Bisard denies being drunk at time of 2010 crash - 13 WTHR Indianapolis

Bisard denies being drunk at time of 2010 crash

Updated:
David Bisard David Bisard
INDIANAPOLIS -

Former Indianapolis Metro Police Officer David Bisard insists he was not drunk on the day of a deadly crash.

In a letter to Judge John Surbeck and the victims of an August 2010 crash, Bisard apologizes, but denies being drunk at the time of the crash, which led to a shake-up in the top brass at IMPD and prompted procedural changes within the department.

The four-page letter was released the day after Bisard was sentenced to 16 years in prison. He was found guilty earlier this month on drunk driving and reckless homicide charges for causing a crash that killed Eric Wells and critically injured Mary Mills and Kurt Weekly, three motorcyclists who were stopped at a red light.

"I do admit that I was exceeding the posted speed limit and I did look at my in-car laptop computer for a moment to verify the description of the person I was looking for," Bisard wrote in the letter, referring to the non-emergency run he was on when he crashed into the motorcyclists.

"I cannot admit to being intoxicated or consuming alcoholic beverages on August 6, 2010 because that is simply not the truth," he wrote.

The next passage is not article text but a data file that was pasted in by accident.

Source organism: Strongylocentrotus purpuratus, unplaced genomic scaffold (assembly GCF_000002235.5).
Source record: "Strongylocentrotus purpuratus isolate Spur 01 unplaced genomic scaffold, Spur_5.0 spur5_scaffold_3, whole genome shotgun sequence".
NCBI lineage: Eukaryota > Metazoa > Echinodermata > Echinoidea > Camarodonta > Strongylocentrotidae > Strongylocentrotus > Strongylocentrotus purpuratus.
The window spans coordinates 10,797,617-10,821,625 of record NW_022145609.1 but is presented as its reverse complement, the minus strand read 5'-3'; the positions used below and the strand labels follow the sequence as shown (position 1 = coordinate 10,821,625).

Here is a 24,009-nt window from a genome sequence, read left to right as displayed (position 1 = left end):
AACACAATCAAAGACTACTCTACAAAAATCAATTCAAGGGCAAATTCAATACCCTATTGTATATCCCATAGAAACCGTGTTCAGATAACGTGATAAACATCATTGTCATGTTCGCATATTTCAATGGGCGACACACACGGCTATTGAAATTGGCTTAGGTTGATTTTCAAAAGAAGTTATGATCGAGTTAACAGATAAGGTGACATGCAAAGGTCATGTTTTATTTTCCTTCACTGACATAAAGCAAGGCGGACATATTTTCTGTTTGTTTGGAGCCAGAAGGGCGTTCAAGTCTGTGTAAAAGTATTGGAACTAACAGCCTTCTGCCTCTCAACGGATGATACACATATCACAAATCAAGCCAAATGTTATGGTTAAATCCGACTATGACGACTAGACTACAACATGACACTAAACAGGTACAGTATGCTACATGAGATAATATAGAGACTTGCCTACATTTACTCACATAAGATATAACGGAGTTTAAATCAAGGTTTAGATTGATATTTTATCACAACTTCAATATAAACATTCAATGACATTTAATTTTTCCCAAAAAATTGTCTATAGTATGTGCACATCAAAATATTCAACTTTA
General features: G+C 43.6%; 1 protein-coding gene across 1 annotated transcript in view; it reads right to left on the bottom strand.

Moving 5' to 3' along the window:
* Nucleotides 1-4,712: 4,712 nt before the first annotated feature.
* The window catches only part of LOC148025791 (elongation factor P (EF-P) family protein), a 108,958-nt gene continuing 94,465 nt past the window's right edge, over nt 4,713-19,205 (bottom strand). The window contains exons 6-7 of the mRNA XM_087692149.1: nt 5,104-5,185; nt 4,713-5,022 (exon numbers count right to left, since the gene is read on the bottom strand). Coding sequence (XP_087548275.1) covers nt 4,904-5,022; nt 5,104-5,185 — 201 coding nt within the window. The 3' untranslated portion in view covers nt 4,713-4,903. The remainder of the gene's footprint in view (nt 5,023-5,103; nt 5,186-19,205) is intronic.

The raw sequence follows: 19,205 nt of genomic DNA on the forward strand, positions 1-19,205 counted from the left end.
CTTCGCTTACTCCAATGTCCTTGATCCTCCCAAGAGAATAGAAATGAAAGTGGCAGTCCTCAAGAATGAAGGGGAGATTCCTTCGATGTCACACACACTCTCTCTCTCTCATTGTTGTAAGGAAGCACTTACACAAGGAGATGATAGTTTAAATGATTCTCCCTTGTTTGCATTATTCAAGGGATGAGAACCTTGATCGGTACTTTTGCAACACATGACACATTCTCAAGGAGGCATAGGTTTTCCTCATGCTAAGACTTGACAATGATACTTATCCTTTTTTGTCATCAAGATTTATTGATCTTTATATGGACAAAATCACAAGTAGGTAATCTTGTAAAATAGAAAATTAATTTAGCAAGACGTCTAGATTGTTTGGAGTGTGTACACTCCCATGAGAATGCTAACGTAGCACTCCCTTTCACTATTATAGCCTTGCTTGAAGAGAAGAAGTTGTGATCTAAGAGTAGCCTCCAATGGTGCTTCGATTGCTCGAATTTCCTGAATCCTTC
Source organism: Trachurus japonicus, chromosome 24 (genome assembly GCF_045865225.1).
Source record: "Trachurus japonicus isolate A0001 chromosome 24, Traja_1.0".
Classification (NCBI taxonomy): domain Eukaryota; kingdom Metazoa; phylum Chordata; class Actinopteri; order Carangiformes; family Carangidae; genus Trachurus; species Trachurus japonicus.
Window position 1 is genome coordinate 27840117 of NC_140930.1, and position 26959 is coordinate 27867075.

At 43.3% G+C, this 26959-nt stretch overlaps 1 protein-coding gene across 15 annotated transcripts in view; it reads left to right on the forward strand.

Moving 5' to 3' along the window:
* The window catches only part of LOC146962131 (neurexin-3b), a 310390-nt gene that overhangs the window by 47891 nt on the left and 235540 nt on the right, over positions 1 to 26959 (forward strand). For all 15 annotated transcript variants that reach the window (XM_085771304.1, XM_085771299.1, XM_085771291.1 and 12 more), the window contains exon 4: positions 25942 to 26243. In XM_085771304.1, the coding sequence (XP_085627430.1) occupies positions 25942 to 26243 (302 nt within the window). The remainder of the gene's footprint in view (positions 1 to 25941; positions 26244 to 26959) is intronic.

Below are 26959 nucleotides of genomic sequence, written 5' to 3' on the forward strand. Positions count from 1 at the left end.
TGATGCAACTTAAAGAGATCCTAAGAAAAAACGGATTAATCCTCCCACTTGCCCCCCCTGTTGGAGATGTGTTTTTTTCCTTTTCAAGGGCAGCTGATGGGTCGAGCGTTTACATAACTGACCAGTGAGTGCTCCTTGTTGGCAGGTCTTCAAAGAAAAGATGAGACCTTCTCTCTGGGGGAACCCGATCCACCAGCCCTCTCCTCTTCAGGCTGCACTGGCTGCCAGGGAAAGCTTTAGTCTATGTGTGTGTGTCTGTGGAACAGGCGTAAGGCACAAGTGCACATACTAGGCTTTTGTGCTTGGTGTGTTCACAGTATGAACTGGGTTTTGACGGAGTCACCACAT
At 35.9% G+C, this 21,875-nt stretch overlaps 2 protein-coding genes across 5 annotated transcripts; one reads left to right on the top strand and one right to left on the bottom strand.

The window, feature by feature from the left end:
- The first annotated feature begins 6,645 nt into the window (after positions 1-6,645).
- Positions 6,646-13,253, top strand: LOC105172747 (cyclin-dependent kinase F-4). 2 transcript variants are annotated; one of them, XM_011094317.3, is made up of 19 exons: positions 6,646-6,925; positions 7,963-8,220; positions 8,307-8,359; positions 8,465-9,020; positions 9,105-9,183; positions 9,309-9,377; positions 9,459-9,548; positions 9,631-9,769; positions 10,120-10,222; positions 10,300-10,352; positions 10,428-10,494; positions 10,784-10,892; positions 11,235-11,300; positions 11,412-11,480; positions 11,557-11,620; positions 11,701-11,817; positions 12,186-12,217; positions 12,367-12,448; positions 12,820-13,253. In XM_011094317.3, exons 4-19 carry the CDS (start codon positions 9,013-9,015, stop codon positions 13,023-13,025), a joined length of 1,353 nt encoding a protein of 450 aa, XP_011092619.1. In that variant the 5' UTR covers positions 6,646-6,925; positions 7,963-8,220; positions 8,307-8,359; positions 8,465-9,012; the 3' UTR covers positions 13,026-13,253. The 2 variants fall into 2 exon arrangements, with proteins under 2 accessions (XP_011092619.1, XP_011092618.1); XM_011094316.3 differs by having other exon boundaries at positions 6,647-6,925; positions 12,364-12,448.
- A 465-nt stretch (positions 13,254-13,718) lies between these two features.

Bisard also apologized to his victims, saying, "I apologize and I am sincerely sorry of the tragic collision that resulted in the untimely death of Mr. Eric Wells and severe injuries to Mr. Kurt Weekly and Mrs. Mary [Mills] Weekly on August 6, 2010. The accident has affected the lives of so many people and I'm not sure that any amount of words could fully express the sorrow I feel for being a part of it."

The former officer also describes growing up in a "loving home" with his mother and stepfather, serving in the Marines and achieving his goal of working for IMPD as a K-9 officer. He pointed to his accomplishments as an officer, including making rookie of the year and being nominated for officer of the year, and being involved in the police action shooting of a bank robbery suspect.

Bisard said while he disagrees with the guilty verdict, "I must respect our system of justice in this country. The tragic crash and the fallout from it have changed so many lives. Everyone involved in this incident is a victim in one way or another."

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